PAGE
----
Commonly used phylogenetic methods, Monash HPC access and basic bioinformatics

Using Github for Project Management

Why Github?

Github is actually for process control during the software development stage: when different developers are working on the same project, Github allows management of contributions from different developers to differents part a project, or different versions of the same code (i.e. a senior engineer will pick one). For internal lab use, the way we use it is less involved because we'll almost never have code conflicts, and there's very little chance that we'll be developing on different versions of the same project, so there's almost no need to deal with multiple forks or multiple branches.

Other advantages are: - You can store all your project files online so that you can access them anywhere - A relatively easy collaboration platform (not having to manage conflicting content makes things a lot easier) - Enforced documentation standards via the file - Easily published - Easily synced and presented on a website via Trevor's blotter website template - If you're writing code, you can "git-save" your libraries onto Github.

Disadvantages - The learning curve is slighty steeper than, say, sharing on a Google drive. But it's still nothing that you can't learn in under an hour.

You can use the browser interface, or the command line.

Some Basic Commands

Version (to check if git’s successfully installed). Run this from anywhere: git —-version

Set global config values git config --global "my_name" git config --global ""

To see what config values you've already set: git config --list

You'll be adding more config values over time as and when the need arises.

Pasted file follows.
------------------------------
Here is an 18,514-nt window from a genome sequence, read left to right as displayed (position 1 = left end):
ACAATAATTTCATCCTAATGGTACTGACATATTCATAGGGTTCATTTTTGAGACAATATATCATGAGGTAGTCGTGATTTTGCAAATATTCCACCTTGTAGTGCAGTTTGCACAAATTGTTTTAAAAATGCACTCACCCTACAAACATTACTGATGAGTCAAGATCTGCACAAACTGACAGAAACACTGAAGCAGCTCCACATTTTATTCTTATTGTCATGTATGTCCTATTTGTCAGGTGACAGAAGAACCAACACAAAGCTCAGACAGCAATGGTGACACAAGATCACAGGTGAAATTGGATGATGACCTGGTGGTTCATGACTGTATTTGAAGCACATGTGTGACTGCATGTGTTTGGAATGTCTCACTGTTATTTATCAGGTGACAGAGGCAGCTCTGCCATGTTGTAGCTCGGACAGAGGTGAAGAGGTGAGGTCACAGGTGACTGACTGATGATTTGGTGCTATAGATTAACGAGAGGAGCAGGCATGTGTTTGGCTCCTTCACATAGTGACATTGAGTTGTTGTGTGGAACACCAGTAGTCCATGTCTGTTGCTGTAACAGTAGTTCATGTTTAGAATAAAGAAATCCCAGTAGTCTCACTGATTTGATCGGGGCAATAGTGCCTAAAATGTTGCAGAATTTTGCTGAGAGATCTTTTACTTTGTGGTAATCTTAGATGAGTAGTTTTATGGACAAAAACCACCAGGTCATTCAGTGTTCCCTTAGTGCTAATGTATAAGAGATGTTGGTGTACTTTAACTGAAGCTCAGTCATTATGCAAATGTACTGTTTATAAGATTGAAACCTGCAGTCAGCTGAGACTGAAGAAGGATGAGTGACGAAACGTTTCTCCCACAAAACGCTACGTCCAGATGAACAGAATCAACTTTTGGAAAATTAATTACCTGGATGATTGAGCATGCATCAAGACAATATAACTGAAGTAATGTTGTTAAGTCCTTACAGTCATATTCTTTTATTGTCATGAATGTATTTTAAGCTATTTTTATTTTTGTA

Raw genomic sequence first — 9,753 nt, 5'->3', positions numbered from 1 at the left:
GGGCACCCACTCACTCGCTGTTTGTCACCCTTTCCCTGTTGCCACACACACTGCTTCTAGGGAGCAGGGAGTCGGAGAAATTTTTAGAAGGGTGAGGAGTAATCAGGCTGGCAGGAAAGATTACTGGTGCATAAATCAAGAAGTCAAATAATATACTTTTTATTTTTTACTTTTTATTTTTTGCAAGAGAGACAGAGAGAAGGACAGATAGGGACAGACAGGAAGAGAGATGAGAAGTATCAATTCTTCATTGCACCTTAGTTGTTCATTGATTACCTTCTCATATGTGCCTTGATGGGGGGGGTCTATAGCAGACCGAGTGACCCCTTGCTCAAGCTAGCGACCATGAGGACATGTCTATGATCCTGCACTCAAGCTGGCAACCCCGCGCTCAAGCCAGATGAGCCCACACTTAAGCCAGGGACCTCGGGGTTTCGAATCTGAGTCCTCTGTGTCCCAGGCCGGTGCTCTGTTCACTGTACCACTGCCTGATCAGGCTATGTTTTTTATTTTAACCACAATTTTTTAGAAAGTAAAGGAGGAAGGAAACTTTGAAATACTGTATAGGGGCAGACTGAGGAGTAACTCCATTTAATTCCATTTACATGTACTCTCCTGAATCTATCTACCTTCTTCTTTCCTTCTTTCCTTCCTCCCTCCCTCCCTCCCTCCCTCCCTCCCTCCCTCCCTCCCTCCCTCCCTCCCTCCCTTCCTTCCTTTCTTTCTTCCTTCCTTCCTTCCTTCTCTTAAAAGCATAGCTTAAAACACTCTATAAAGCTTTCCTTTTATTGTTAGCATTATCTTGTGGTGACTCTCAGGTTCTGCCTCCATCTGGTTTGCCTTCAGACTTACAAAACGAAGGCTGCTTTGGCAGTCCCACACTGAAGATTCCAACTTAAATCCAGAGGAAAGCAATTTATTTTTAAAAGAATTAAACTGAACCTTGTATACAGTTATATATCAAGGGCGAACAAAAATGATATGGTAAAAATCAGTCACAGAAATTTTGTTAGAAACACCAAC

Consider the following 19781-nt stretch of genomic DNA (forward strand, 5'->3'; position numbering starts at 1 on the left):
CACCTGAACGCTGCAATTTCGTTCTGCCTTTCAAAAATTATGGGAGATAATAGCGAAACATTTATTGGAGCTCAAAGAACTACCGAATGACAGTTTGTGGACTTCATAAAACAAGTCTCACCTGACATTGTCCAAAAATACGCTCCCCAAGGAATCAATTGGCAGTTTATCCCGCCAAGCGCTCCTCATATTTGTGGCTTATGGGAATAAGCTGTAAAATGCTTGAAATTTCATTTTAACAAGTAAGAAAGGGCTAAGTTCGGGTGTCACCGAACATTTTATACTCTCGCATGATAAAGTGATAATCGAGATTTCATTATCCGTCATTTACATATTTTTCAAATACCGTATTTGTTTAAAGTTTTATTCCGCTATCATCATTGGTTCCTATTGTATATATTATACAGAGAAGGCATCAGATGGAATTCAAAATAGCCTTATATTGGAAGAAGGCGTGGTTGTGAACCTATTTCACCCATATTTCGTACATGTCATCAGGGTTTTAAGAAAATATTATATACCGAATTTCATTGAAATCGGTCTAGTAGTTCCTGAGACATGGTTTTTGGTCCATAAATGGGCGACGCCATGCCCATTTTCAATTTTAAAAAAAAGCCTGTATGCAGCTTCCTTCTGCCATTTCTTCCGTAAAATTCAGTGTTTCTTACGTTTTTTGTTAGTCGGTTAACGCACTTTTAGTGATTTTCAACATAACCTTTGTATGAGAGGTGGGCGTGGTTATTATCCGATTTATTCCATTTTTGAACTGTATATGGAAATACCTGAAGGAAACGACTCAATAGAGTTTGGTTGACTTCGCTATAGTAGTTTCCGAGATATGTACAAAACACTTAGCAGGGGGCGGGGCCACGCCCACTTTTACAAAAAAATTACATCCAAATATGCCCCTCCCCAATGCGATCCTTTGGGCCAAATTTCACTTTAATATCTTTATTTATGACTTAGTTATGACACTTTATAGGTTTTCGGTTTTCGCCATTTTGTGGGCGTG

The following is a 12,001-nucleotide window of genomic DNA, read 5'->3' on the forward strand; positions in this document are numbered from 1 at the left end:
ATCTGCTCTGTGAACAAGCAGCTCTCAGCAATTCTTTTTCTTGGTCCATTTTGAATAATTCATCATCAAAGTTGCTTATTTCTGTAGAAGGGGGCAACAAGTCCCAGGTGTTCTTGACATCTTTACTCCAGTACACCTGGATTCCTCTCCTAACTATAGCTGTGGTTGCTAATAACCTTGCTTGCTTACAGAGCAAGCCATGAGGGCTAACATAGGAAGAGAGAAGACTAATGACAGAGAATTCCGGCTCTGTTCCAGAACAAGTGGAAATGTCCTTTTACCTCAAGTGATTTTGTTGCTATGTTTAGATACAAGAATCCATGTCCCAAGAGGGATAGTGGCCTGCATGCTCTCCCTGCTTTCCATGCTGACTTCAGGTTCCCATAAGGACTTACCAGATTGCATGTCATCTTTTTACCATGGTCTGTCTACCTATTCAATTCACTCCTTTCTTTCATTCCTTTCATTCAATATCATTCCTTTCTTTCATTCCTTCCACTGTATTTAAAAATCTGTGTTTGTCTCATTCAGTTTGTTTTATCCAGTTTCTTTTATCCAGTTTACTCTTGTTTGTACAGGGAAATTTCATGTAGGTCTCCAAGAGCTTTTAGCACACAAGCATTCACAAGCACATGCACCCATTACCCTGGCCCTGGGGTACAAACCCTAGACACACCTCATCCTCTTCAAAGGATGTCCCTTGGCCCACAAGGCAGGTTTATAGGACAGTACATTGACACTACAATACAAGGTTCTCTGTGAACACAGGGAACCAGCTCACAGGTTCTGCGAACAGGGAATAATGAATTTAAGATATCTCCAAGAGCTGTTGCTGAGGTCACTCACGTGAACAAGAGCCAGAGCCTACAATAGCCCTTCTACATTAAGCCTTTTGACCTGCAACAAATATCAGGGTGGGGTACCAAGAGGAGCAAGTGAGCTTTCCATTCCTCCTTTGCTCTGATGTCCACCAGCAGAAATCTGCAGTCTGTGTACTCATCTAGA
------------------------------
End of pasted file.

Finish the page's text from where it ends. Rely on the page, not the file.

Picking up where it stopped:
For help:

git <verb> --help

e.g. git config --help

To Create A Repo From An Existing Folder On Your Local Machine

cd my_local_proj_folder
git init

You'll see something like:

> Initialized empty Git repository in /users/username/...../my_local_proj_folder.git

This process creates a .git file, which is actually a folder containing everything related to the repo. To delete that .git file, which you don't want to do now: rm -rf git

Check status: git status

Specify files to ignore: touch .gitignore

In the gitignore file, you can have something like: .DS_Store .project *.pyc

(the "*.pyc" tells git to ignore all files with a .pyc extension)

Staging Area

Think of this as an intermediary area between your working directory/version. and the .git directory(repo).

working dir --(stage fix)--> staging area --(commit)--> .git repo

  • A stage fix pushes stuff from your working dir to the staging area.
  • A commit pushes stuff from the staging area to the .git dir.
  • Checking out the project pulls stuff from the .git dir to your working dir.

You can see what files are in the staging area using: cd my_repo git status

These will be in the section "Changes to be committed".

To add all files to the staging area: git add -A

Or to add individual files, e.g. a gitignore file: git add .gitignore

To remove all files from the staging area: git reset


Commit all files in the staging area with: git commit -m "Initial commit"

Where the text "initial commit" is a message that you'll post whenever something is committed, describing what changes you made. If you now run:

git status

This should now show "nothing to commit".

To publish: git push


To see what you've done: git log